“One does not establish a dictatorship in order to safeguard a revolution; one makes the revolution in order to establish the dictatorship.” – George Orwell, 1984
On Wednesday, January 6th, 2021, a crowd of supporters of U.S. President Donald Trump attempted to overturn his defeat in the presidential election by violently occupying a joint session of Congress, which was about to confirm President-elect Joe Biden’s victory. While the rioters violently gained access to the building just after 2:00 pm, the senators and representatives were evacuated. It was about 5:40 pm when the police declared that the Capitol was safe again. In the meantime, the mob had entered the Senate chamber, vandalised and damaged offices, looted belongings of the senators and fought security officers. Shots were fired inside the Capitol, dozens were injured, five people died, including an officer of the Capitol Police. During his speech at the ‘Save America’ rally, which took place beforehand, Trump once again declared that he had won the election and demanded the protesters “[…] to take back our country […]” and to “[…] fight like Hell and if you don’t fight like Hell, you’re not going to have a country anymore.” Before breaking into the Capitol, Trump-supporters marched through the streets chanting ‘Hang Mike Pence’ and ‘Fight For Trump’. In response to the riots and Trump’s rather inglorious role in inciting the masses, the House of Representatives voted to impeach Trump a second time. To prevent Trump from causing further damage, Twitter, Facebook, YouTube, Snapchat and other social media platforms permanently suspended his accounts – but a community of alternative social networks already exists. However, June 6th, 2021 marks an assault on US American democracy, an act of domestic terrorism and manipulation, which foregrounds a rather dystopian future: the remaining danger of Trumpist ideology even after the presidency of the man who fostered far-right-wing authoritarian populism and divided the US even more. Two weeks later, the Capitol is getting ready for the Inauguration of President-elect Joe Biden on Wednesday, January 20th. Security measures are high: non-scalable fences have been set around the Capitol, security checkpoints and different safety areas installed. FBI, Secret Service, National Guard and Homeland Security are working hand in hand – but they fear an insider threat…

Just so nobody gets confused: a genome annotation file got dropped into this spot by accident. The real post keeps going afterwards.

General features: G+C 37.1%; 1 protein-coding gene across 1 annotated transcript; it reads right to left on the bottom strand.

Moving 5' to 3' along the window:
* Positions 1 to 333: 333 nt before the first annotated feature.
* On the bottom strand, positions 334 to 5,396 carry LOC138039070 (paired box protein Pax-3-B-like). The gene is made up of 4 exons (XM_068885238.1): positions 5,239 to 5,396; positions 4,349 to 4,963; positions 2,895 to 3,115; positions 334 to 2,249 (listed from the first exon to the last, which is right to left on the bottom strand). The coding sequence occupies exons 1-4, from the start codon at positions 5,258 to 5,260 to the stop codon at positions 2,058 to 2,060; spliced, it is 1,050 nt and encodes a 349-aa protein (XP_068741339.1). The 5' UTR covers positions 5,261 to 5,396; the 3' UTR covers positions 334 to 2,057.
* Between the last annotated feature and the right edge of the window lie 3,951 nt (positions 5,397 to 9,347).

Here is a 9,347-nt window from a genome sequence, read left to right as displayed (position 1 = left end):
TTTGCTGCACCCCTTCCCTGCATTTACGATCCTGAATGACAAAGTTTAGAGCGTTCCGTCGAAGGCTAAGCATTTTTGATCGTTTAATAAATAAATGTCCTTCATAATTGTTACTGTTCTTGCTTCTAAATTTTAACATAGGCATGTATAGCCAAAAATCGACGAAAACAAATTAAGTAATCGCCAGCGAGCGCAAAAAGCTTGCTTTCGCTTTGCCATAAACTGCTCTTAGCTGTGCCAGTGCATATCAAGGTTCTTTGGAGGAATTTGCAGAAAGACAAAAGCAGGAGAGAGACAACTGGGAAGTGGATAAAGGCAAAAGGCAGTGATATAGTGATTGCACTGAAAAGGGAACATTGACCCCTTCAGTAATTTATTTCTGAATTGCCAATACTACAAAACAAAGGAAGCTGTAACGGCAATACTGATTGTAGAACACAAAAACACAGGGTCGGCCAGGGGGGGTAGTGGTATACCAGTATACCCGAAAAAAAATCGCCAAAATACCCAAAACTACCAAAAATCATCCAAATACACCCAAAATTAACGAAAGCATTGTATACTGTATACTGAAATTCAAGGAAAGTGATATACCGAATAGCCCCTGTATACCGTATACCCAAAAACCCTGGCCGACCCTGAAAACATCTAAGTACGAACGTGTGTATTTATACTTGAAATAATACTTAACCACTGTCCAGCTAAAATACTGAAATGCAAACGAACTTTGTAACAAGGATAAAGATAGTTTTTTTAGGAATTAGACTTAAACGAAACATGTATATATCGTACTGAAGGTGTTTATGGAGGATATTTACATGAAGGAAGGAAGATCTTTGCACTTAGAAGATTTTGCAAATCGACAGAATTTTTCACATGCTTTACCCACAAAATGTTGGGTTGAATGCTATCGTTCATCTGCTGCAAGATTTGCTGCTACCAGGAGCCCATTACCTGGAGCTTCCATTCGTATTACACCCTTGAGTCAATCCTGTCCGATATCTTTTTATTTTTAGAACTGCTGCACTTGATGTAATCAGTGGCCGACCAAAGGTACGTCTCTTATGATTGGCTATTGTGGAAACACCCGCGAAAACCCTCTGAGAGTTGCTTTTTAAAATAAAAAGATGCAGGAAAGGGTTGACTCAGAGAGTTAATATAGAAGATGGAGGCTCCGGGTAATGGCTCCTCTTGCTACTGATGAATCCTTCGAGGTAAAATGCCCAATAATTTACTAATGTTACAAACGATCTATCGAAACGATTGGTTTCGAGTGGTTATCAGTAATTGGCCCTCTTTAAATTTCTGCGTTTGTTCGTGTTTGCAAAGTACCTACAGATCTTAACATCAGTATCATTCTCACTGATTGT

If you are looking for literature and media that cover power abuse, manipulation and ideology, the following works will be useful:
- T.C. Boyle’s novel The Harder They Come (2015) explores paranoia, ideological obsession and the Sovereign citizen movement – a militant group of people who regard US laws and law enforcement as illegitimate.
- His novel The Tortilla Curtain (1995) foregrounds the social split in US American society, offering the perspective of Mexican immigrants and the fear, hate and racism against them.
- Noughts and Crosses (2001) by Malorie Blackman is a dystopian series of five novels that were adapted into a TV series, which offers perspectives on racism, oppression and the abuse of power.
- Dave Egger’s The Circle (2013) is a dystopian novel that was adapted into a movie. It explores the danger of a social media company: manipulation, surveillance, data privacy, totalitarianism and indoctrination.
- The Wave (1981) by Morton Rhue and Todd Strasser explores the corruption of power, violence and a social experiment that gets out of control.
- William Golding’s Lord of the Flies (1954) follows a group of teenage boys who, after a plane crash, establish a government on a remote island, which results in a civil war.
- The film The Hunger Games (2012) by Gary Ross and the novel (2008) of the same name by Suzanne Collins, show the danger and manipulative tendencies of autocratic governments.
Even though we are in distance learning at the moment, I do hope that you find reasons and time to talk with your pupils about these current affairs. Let’s hope for a safe and secure Inauguration Day.